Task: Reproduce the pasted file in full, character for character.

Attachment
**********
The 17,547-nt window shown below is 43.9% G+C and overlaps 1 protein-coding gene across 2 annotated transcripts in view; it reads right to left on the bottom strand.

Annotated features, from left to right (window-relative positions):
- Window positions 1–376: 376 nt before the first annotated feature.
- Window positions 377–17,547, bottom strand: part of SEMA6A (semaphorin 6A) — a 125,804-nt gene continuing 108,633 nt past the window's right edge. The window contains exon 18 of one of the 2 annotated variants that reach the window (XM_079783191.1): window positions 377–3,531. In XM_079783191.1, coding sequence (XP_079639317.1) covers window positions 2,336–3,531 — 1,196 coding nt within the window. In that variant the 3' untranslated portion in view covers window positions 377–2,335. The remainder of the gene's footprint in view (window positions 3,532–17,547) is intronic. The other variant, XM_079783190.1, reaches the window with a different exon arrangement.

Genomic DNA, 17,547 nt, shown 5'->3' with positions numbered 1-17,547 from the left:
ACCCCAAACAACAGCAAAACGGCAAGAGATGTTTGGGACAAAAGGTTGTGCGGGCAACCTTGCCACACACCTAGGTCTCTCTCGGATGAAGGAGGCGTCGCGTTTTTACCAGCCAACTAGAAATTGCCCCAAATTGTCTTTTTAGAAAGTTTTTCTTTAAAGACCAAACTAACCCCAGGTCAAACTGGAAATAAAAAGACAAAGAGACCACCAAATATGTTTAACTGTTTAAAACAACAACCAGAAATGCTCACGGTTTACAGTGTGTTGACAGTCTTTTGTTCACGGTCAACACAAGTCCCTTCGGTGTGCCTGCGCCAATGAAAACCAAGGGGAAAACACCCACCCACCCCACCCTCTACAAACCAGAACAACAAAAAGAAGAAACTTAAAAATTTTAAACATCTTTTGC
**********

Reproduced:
The 17,547-nt window shown below is 43.9% G+C and overlaps 1 protein-coding gene across 2 annotated transcripts in view; it reads right to left on the bottom strand.

Annotated features, from left to right (window-relative positions):
- Window positions 1–376: 376 nt before the first annotated feature.
- Window positions 377–17,547, bottom strand: part of SEMA6A (semaphorin 6A) — a 125,804-nt gene continuing 108,633 nt past the window's right edge. The window contains exon 18 of one of the 2 annotated variants that reach the window (XM_079783191.1): window positions 377–3,531. In XM_079783191.1, coding sequence (XP_079639317.1) covers window positions 2,336–3,531 — 1,196 coding nt within the window. In that variant the 3' untranslated portion in view covers window positions 377–2,335. The remainder of the gene's footprint in view (window positions 3,532–17,547) is intronic. The other variant, XM_079783190.1, reaches the window with a different exon arrangement.

Genomic DNA, 17,547 nt, shown 5'->3' with positions numbered 1-17,547 from the left:
ACCCCAAACAACAGCAAAACGGCAAGAGATGTTTGGGACAAAAGGTTGTGCGGGCAACCTTGCCACACACCTAGGTCTCTCTCGGATGAAGGAGGCGTCGCGTTTTTACCAGCCAACTAGAAATTGCCCCAAATTGTCTTTTTAGAAAGTTTTTCTTTAAAGACCAAACTAACCCCAGGTCAAACTGGAAATAAAAAGACAAAGAGACCACCAAATATGTTTAACTGTTTAAAACAACAACCAGAAATGCTCACGGTTTACAGTGTGTTGACAGTCTTTTGTTCACGGTCAACACAAGTCCCTTCGGTGTGCCTGCGCCAATGAAAACCAAGGGGAAAACACCCACCCACCCCACCCTCTACAAACCAGAACAACAAAAAGAAGAAACTTAAAAATTTTAAACATCTTTTGC